The UK liquidity regulation requires banks, including foreign branches, to be self-sufficient for its own liquidity needs. For branches, they are required to hold a local operational liquidity reserve, calibrated predominantly through analysis of the branch’s exposure to intra-group liquidity risk. Subject to the UK FSA’s equivalence assessment of the home supervisor’s liquidity regime, a firm may apply for a modified liquidity self-sufficiency requirement, in which case, the branch will no longer be subject to the quantitative standards and systems and control requirements while the day-to-day supervision of liquidity of the branch will be transferred to the home supervisor. The liquidity reporting requirements for the branch will be on a whole firm basis, at reduced frequency and granularity. The frequency of reporting will also depend on the significance of the branch to the UK markets -- more significant branch will need to report at least quarterly while for less significant branch, at least annually. According to the FSA, the rationale for allowing a modified liquidity requirement for foreign branches is to ensure that FSA forms a view on the overall soundness of the firm and not focusing solely on the UK entity’s position, as well as develop a joint understanding with home supervisors on liquidity matters.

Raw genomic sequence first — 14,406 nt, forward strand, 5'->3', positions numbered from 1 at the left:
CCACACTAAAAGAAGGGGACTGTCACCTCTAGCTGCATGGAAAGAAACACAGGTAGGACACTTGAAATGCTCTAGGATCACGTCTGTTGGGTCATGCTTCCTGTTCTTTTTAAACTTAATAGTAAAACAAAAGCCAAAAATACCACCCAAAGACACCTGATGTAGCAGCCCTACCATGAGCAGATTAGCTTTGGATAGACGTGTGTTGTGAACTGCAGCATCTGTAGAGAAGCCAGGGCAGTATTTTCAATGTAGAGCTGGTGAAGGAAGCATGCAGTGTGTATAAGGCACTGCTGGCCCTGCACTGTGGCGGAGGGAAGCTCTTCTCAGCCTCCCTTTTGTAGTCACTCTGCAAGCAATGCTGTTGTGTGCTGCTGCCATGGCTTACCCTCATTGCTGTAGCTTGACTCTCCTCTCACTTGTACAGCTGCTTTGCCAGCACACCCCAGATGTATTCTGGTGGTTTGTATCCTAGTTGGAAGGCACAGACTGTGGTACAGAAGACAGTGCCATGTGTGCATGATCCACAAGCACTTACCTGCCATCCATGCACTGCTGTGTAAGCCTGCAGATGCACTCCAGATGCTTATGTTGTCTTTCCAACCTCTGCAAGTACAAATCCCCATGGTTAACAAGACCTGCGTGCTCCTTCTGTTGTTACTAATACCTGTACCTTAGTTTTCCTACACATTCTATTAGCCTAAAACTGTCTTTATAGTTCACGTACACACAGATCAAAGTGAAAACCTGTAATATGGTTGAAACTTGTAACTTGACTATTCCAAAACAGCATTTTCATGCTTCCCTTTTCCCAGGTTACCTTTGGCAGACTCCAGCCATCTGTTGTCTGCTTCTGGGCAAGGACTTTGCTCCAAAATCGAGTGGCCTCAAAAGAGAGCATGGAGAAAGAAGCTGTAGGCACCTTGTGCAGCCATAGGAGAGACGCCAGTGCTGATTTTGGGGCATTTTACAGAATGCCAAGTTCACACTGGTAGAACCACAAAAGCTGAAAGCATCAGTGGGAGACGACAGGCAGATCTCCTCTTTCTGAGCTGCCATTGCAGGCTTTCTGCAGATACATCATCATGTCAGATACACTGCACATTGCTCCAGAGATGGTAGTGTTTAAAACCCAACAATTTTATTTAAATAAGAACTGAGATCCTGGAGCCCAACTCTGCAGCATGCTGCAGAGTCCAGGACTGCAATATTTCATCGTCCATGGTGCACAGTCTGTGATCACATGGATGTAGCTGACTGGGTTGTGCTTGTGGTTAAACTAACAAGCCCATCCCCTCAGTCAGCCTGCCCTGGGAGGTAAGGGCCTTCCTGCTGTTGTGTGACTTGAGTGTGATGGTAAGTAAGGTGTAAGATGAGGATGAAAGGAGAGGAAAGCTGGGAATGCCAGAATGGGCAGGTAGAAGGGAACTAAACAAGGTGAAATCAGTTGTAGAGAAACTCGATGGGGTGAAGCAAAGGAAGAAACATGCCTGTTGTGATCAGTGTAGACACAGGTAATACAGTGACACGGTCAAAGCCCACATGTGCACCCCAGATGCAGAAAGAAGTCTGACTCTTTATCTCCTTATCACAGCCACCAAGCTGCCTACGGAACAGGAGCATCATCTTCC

The UK FSA liquidity framework requires firm to conduct individual liquidity adequacy assessment (ILAS) at least annually. The quantitative requirements for each firm will be determined by the ILAS stress test, which will include three separate scenarios: idiosyncratic liquidity stress (e.g. loss of wholesale or retail funding, reduction of credit provision from counterparty, loss of access to foreign currency spot of swap market or rating downgrade), market-wide liquidity stress (e.g. uncertainty as to the asset valuation of the firm and its counterparties, widespread risk aversion or corporate defaults) and a combination of two. The stress test period should cover a short term period of at least two weeks and an extended period of three months. In addition, firms will also be subject to the UK FSA’s supervisory liquidity review process (SLRP) regularly, which will cover areas such as the most recent ILAS, systems and controls as well as contingency funding plan. Based on the SLRP, the UK FSA will form an opinion about the firm’s liquidity risk profile and issue guidance with respect to the sufficiency of the firm’s liquid asset buffer and funding profile, known as Individual Liquidity Guidance (ILG). Firms with relatively simpler business model or less reliance on wholesale funding may qualify for a simplified ILAS approach; in which case, the firms will need to prepare an annual ILAS and satisfy a standardized liquidity buffer ratio requirement, defined as liquid assets buffer over the sum of net outflow from wholesale, retail and SME deposits and undrawn credit facilities.